4th of July

On July 4, 1976 the Israeli Defense Forces undertook a hostage-rescue operation. Backed by the Ugandan government under the lead of brutal dictator Idi Amin, Palestinian terrorists teamed up with German terrorists to hijack a plane in exchange for the release of prisoners in Israel, threatening death to 105 hostages. Condemned by the leader of the United Nations–a former Nazi who was later bestowed a Papal knighthood honor from Pope John Paul II–the mission was considered successful and supported by most Western nations.

It is depicted in the mostly-factual film The Last King of Scotland, which itself is haunting. It is a cerebral horror movie. It makes you wish you weren’t watching it and when it’s over, you can’t go back to living until it has worn off.

A year later, Uganda was appointed to the late United Nations Commission on Human Rights. Current membership of the United Nations Human Rights Council includes various countries with distinguished human rights records such as Russia, China, Saudi Arabia, Libya, and Pakistan.

  1. Mahla’s avatar

    Great post! I totally want to see “The Last King of Scotland.” I know that Idi Amin was totally obsessed with Israel. He was a weird, terrible man for sure.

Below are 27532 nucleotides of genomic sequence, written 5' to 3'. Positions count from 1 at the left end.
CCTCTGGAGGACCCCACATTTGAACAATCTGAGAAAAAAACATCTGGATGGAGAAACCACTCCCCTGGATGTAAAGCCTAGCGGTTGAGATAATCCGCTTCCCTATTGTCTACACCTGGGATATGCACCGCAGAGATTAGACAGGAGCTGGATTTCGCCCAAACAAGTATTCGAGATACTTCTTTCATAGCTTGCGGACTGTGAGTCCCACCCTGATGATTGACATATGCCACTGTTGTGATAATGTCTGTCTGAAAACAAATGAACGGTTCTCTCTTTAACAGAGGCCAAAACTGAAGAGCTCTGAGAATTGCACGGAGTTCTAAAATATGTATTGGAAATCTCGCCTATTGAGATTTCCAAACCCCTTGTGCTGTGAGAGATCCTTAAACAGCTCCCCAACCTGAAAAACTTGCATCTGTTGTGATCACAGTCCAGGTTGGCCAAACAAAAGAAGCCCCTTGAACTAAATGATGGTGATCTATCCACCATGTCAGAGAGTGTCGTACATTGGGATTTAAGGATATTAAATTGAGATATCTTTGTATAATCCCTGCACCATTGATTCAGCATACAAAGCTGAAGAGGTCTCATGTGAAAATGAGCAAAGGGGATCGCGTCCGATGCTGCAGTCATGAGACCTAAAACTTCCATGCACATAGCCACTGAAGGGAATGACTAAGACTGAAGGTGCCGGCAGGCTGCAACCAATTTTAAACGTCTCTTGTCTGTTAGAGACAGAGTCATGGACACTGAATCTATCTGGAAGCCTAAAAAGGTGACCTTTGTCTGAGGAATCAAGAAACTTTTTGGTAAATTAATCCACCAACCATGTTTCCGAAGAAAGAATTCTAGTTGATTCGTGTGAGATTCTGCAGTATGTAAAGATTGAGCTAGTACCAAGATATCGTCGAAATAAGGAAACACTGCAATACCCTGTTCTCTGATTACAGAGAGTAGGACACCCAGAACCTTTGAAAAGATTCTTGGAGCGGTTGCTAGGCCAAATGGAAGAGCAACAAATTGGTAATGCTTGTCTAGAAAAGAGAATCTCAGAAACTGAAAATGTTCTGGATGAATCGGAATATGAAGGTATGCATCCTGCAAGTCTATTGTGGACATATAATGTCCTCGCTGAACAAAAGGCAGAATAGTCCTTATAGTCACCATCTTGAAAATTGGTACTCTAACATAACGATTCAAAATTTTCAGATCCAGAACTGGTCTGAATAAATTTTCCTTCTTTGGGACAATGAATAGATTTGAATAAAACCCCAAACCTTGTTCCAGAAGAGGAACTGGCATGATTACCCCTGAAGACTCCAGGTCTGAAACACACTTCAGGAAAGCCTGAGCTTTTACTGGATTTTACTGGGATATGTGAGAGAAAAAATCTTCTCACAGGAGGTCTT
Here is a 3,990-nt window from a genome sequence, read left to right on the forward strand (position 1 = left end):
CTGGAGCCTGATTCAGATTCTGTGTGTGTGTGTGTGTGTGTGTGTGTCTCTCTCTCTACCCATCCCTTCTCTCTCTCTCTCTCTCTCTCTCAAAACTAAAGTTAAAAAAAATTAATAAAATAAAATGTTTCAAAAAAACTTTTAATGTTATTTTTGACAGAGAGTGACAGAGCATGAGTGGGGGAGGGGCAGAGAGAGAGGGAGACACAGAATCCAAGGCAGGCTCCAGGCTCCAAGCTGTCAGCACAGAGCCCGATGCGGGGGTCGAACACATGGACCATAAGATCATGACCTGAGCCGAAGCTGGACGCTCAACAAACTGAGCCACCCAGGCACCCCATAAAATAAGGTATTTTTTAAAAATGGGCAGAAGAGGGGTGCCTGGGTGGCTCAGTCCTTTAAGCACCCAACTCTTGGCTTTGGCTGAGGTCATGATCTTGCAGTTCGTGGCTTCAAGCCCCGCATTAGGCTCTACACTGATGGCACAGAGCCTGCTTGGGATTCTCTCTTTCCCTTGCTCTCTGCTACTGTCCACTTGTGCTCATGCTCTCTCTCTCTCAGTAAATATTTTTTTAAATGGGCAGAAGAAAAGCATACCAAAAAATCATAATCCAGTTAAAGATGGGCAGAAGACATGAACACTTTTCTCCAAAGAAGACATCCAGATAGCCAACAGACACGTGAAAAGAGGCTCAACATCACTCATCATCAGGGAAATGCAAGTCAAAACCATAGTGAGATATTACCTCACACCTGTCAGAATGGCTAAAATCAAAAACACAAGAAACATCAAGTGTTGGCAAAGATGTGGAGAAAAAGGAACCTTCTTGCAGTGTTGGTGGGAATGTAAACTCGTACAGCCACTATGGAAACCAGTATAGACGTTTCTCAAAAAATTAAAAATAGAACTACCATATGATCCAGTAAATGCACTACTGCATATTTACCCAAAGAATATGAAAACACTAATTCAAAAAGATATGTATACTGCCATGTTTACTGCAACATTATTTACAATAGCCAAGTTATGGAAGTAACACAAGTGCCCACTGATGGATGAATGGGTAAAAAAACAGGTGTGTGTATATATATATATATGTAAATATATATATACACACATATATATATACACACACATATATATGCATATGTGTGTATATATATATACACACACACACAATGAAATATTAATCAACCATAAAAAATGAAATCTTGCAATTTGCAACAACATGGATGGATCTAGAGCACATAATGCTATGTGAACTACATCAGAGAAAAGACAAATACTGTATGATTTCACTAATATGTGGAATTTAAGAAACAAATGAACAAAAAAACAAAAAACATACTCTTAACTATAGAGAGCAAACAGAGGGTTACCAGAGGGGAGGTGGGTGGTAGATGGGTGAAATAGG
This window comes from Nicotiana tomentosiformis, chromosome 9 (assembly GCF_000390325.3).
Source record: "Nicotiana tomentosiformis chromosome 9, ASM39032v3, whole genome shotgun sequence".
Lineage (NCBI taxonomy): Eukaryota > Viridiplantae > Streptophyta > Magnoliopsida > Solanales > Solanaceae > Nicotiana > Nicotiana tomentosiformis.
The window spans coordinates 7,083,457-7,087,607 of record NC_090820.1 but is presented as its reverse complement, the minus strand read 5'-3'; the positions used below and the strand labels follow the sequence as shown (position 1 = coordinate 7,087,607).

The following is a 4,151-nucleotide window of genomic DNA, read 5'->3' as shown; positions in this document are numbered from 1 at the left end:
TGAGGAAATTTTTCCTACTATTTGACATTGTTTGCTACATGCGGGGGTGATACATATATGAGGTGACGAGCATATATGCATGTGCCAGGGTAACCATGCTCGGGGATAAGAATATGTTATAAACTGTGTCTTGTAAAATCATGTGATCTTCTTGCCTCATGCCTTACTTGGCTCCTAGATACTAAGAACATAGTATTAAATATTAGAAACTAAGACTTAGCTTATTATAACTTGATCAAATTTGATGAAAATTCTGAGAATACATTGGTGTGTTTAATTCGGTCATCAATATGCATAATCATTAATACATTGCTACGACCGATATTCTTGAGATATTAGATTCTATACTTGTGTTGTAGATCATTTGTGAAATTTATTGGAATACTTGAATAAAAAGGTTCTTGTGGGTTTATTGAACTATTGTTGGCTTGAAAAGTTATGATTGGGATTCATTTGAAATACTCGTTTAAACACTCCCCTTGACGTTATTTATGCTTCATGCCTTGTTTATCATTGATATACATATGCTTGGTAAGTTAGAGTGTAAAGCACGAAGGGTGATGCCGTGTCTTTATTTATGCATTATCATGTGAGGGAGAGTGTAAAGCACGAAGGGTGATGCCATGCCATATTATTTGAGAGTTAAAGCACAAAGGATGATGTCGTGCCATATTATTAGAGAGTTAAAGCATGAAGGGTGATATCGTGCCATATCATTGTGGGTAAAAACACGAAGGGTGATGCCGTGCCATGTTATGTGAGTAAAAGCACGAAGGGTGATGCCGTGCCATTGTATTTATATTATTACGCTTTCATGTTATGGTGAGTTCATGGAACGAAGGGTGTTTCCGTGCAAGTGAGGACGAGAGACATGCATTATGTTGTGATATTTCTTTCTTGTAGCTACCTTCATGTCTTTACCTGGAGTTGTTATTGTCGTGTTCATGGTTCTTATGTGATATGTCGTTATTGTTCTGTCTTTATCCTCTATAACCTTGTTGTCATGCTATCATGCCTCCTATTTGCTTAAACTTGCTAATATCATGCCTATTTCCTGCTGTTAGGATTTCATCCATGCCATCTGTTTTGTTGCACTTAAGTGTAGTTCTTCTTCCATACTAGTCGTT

“Idi Amin Takes the Golan Heights” from the documentary “Idi Amin Dada”:


    They’re parading around pretending to be invading Israel. :^)

    I’d never heard about Kurt Waldheim before; that’s absolutely CRAZY! Yikes. Then again, it seems like someone like Werner Von Braun had more complicity in blatant war crimes, and the U.S. was certainly in a hurry to climb into bed with him, so the fact that an ex-Nazi prospered in Austria is sadly not too shocking.


    1. Julie’s avatar

      That’s hilarious, I think my favorite thing about Idi Amin is that he fled to Saudi Arabia, which paid him to basically shut up and stay out of politics.



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